Wits End

Dear Jewish Fairy Godmother:

I’m at my wits end. My husband is, or more accurately was, a
contractor. In addition to working endless hours he did all sorts of
projects around our house. Like the cobbler’s unshod family, many of
those projects were only partially completed, and we always had last
place in line behind paying clients. Now, through an accident of fate,
we have a who-knows-when-but-big medical malpractice payment that
will pay for all manner of household assistance while he is
incapacitated (for up to a year because his joint replacement surgeon
royally ^&$^^%#ed up!!). Because some of these repairs must be
completed for us to be able to shower, I hired a contractor buddy.
Needless to say, Mr. Fix-It is not happy with the pace or quality of the
work, because this guy does what my hubby always did: juggling
many clients at once. But he cannot do the work himself. His body
won’t cooperate. He is angry, depressed, moody, and restless. It is
causing huge stress and undoing a lot of the work we did together in
counseling a year ago. I want to go back to the counselor to get help
to get us back on track. He doesn’t want to go because it would open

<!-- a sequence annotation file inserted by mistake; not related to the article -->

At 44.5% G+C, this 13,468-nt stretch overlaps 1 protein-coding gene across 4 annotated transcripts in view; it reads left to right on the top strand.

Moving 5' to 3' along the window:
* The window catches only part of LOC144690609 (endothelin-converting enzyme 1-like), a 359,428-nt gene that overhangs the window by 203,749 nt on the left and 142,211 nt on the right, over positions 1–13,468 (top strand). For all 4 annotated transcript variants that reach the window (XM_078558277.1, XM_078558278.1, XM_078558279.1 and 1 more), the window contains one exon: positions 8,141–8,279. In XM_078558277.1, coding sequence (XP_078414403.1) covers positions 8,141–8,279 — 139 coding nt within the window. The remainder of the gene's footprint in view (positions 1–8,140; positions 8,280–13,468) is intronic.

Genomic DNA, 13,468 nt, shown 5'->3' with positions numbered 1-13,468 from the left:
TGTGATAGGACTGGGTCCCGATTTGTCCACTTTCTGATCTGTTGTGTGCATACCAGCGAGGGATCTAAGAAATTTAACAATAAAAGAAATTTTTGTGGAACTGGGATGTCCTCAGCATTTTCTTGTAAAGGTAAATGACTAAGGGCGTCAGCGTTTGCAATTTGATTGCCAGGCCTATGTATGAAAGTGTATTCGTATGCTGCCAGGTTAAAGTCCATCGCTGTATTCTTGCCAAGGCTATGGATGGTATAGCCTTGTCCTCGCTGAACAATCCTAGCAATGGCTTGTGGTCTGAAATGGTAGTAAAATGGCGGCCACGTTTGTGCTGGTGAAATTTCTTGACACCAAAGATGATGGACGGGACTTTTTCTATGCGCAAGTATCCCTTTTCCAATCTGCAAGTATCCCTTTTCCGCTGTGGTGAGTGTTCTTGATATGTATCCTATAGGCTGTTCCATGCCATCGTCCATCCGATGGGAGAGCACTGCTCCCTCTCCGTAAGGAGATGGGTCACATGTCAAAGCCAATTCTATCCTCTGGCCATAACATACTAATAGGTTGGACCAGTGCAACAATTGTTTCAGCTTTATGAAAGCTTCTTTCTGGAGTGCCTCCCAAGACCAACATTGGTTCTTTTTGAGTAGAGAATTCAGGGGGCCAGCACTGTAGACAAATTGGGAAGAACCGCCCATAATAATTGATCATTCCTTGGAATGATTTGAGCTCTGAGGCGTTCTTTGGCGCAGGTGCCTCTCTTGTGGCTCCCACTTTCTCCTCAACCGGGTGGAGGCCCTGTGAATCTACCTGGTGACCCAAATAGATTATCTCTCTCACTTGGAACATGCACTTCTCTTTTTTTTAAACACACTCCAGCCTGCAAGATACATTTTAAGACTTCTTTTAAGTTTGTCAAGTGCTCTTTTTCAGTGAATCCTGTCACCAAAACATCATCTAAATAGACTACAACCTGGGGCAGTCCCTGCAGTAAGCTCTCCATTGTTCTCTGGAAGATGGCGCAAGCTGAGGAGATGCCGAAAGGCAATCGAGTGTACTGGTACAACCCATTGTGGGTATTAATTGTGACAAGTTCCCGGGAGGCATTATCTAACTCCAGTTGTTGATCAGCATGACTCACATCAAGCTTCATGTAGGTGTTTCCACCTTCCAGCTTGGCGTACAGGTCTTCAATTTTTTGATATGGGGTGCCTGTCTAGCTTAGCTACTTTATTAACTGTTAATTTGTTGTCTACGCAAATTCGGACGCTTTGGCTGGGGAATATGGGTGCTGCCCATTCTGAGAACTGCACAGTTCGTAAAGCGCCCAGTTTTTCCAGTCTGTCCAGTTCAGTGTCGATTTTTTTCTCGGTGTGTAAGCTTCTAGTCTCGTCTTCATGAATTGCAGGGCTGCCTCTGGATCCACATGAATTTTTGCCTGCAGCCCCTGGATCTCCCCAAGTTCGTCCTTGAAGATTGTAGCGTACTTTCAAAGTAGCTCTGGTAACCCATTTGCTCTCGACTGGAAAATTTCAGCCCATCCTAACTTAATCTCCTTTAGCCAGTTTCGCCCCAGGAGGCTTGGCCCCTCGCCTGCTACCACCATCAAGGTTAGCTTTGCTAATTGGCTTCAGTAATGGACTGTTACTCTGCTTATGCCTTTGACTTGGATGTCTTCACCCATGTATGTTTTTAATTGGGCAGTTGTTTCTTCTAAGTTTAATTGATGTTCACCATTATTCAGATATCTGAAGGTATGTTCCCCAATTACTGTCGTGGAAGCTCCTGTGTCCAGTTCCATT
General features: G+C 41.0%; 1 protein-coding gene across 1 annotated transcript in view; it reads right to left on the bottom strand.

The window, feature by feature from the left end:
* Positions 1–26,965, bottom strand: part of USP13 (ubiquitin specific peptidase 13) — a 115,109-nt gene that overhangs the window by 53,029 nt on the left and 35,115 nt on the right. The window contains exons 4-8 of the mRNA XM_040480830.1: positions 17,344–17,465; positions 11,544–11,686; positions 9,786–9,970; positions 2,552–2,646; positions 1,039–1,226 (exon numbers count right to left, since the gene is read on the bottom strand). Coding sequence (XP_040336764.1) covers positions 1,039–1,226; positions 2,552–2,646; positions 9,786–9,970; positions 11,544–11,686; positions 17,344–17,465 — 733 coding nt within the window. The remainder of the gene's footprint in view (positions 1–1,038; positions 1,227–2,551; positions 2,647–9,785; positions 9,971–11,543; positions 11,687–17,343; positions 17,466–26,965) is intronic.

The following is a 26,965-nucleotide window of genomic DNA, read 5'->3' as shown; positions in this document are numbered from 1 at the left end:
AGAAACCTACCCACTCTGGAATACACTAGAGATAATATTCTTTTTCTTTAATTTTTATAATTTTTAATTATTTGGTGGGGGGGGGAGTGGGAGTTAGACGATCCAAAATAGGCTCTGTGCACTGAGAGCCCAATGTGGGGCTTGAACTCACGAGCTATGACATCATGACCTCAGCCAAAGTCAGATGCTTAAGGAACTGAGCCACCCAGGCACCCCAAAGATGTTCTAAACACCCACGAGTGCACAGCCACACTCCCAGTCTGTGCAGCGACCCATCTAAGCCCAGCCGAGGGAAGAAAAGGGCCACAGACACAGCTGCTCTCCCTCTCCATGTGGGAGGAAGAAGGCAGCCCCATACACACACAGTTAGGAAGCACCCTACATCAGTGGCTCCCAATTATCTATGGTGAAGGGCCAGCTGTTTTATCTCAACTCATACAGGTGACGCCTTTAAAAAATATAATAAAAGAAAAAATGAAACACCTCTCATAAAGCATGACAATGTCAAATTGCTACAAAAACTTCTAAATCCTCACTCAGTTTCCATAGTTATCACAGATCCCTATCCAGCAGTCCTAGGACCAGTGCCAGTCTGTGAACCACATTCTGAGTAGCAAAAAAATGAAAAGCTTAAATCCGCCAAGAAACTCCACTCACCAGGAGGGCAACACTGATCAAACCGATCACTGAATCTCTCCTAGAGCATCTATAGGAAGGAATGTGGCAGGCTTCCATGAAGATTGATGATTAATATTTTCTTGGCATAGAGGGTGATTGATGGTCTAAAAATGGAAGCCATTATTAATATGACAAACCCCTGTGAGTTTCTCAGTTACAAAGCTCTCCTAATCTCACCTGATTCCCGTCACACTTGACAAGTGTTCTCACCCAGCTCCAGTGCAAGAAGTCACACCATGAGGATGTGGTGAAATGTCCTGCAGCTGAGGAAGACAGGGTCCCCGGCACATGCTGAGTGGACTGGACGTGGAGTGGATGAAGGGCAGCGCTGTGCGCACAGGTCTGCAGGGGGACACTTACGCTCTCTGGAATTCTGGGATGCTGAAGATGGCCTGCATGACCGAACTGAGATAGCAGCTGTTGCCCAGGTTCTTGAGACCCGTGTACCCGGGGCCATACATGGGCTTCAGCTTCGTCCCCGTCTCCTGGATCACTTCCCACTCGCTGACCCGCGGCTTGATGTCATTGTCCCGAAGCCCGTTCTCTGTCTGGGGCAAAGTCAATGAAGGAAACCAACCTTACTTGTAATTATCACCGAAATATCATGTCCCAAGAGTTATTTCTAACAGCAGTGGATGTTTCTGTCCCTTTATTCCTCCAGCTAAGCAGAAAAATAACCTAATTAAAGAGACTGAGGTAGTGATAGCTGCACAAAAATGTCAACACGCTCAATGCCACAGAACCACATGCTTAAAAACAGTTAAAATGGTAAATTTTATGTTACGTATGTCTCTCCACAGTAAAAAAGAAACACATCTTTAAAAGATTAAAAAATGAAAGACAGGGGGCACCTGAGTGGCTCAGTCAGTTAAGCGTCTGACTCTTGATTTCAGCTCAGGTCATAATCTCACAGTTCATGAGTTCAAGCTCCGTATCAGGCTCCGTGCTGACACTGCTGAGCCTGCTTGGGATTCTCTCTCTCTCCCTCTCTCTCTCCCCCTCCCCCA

our records to the doctor’s insurance company. Is there a way to parse
Wits End

Dear Wits End:

Call the counselor and explain the problem. I don’t think your previous
marital counseling should be any part of the medical malpractice
conversation. As the counselor if s/he can start a new file for you two,
one that relates only to issues connected to the surgery,
complications, and after-effects both on your husband’s health and
moods and your marital relationship, then that’s the way to go. If s/he
cannot, go to a new counselor, telling that person the techniques that
worked for you in the past. Warn them the records may be requested
for litigation.


One of the problems with a theoretical malpractice payout in the future
is that you are still paying all the costs upfront now, both emotional
and financial. Be sure to keep very accurate records of everything, not
merely of actual dollars spent to supplement the household duties your
husband is not able to perform. A log tracking everything from
household help to emotional issues would probably help your future
attorney. I’m assuming you’re not going to try resolving this without
one, but please consult one before you negotiate any kind of
settlement. There’s an entire area of law devoted to calculating the
damages such events impose. Pain and suffering is more than rhetoric,
as you are learning.